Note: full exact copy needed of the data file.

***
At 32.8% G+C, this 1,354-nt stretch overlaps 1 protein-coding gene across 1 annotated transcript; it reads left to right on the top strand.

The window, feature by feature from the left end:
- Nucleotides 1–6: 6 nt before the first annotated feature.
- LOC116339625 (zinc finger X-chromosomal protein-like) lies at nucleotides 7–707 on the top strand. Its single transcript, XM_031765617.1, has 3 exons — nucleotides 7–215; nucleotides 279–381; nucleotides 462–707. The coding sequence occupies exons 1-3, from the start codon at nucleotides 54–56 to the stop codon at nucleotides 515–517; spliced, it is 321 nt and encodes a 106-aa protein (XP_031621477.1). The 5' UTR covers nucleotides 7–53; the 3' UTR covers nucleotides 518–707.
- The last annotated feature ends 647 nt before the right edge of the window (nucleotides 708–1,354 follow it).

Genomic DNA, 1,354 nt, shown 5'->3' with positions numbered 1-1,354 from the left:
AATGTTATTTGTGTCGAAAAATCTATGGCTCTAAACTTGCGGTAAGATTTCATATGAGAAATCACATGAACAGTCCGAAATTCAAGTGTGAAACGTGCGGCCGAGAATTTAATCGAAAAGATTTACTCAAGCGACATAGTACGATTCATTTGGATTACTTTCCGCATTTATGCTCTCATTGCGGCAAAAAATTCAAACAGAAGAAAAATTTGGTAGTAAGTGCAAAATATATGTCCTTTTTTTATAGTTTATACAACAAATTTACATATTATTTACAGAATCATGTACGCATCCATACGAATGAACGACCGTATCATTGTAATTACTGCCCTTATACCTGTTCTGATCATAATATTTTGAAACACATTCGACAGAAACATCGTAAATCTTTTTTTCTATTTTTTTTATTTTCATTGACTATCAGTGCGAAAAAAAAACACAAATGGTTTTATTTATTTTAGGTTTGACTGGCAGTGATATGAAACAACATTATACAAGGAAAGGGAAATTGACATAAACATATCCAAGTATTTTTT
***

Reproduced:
At 32.8% G+C, this 1,354-nt stretch overlaps 1 protein-coding gene across 1 annotated transcript; it reads left to right on the top strand.

The window, feature by feature from the left end:
- Nucleotides 1–6: 6 nt before the first annotated feature.
- LOC116339625 (zinc finger X-chromosomal protein-like) lies at nucleotides 7–707 on the top strand. Its single transcript, XM_031765617.1, has 3 exons — nucleotides 7–215; nucleotides 279–381; nucleotides 462–707. The coding sequence occupies exons 1-3, from the start codon at nucleotides 54–56 to the stop codon at nucleotides 515–517; spliced, it is 321 nt and encodes a 106-aa protein (XP_031621477.1). The 5' UTR covers nucleotides 7–53; the 3' UTR covers nucleotides 518–707.
- The last annotated feature ends 647 nt before the right edge of the window (nucleotides 708–1,354 follow it).

Genomic DNA, 1,354 nt, shown 5'->3' with positions numbered 1-1,354 from the left:
AATGTTATTTGTGTCGAAAAATCTATGGCTCTAAACTTGCGGTAAGATTTCATATGAGAAATCACATGAACAGTCCGAAATTCAAGTGTGAAACGTGCGGCCGAGAATTTAATCGAAAAGATTTACTCAAGCGACATAGTACGATTCATTTGGATTACTTTCCGCATTTATGCTCTCATTGCGGCAAAAAATTCAAACAGAAGAAAAATTTGGTAGTAAGTGCAAAATATATGTCCTTTTTTTATAGTTTATACAACAAATTTACATATTATTTACAGAATCATGTACGCATCCATACGAATGAACGACCGTATCATTGTAATTACTGCCCTTATACCTGTTCTGATCATAATATTTTGAAACACATTCGACAGAAACATCGTAAATCTTTTTTTCTATTTTTTTTATTTTCATTGACTATCAGTGCGAAAAAAAAACACAAATGGTTTTATTTATTTTAGGTTTGACTGGCAGTGATATGAAACAACATTATACAAGGAAAGGGAAATTGACATAAACATATCCAAGTATTTTTT